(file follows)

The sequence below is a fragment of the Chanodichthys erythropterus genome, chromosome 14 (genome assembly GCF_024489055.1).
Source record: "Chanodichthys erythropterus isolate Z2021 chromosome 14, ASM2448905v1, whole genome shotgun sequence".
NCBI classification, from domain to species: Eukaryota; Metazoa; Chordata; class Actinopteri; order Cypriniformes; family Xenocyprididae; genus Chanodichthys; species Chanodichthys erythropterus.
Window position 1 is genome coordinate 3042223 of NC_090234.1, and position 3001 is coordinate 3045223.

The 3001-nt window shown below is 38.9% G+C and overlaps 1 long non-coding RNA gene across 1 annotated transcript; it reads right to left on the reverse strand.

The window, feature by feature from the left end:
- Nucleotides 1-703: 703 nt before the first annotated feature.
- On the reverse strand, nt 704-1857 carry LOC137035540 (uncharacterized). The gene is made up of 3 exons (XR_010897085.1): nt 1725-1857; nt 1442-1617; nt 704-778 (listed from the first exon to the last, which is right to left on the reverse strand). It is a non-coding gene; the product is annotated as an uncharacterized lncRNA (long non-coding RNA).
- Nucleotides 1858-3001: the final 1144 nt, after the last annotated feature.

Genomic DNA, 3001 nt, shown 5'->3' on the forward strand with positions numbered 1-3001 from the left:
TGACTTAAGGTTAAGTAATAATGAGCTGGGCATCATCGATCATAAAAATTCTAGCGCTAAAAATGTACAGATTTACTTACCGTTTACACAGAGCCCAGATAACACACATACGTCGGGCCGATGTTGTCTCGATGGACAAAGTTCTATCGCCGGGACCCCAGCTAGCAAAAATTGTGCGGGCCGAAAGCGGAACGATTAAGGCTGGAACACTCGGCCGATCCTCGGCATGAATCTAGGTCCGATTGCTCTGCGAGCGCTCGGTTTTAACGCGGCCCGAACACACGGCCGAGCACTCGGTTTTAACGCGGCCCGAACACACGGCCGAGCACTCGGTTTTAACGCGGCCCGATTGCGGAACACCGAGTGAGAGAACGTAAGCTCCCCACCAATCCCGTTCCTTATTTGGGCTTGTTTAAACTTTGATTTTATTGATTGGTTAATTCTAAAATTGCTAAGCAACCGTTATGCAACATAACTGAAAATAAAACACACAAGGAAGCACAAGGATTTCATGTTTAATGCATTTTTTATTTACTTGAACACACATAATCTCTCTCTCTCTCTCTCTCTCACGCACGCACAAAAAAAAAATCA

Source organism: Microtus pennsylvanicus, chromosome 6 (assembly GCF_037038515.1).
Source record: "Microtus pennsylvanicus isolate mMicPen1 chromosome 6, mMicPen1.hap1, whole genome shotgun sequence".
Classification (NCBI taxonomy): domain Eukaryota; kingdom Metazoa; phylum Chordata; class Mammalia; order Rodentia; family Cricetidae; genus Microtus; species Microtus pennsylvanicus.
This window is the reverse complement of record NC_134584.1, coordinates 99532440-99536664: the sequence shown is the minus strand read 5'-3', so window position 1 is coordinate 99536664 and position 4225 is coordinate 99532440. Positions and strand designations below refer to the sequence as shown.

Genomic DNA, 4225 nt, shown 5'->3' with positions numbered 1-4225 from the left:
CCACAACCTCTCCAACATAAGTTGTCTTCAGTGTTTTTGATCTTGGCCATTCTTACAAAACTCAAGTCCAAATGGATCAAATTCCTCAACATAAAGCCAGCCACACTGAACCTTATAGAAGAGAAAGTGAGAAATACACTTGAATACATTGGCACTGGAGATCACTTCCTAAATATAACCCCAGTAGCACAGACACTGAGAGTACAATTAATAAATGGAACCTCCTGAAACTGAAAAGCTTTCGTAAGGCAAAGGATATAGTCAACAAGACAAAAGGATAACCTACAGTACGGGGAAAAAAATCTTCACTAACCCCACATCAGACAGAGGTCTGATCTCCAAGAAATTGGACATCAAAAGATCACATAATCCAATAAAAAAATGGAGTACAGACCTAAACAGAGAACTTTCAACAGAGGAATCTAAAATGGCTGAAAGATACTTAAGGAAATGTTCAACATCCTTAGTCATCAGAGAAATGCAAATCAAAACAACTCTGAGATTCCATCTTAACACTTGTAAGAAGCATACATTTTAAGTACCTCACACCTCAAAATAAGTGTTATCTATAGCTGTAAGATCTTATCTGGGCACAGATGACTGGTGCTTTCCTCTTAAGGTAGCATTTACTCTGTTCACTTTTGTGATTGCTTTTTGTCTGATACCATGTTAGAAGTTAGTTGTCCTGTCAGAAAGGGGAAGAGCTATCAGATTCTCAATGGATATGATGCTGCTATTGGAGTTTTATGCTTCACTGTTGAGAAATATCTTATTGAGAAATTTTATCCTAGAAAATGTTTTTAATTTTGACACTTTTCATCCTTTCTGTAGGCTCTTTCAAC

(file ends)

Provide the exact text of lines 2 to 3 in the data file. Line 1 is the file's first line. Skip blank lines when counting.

Source record: "Chanodichthys erythropterus isolate Z2021 chromosome 14, ASM2448905v1, whole genome shotgun sequence".
NCBI classification, from domain to species: Eukaryota; Metazoa; Chordata; class Actinopteri; order Cypriniformes; family Xenocyprididae; genus Chanodichthys; species Chanodichthys erythropterus.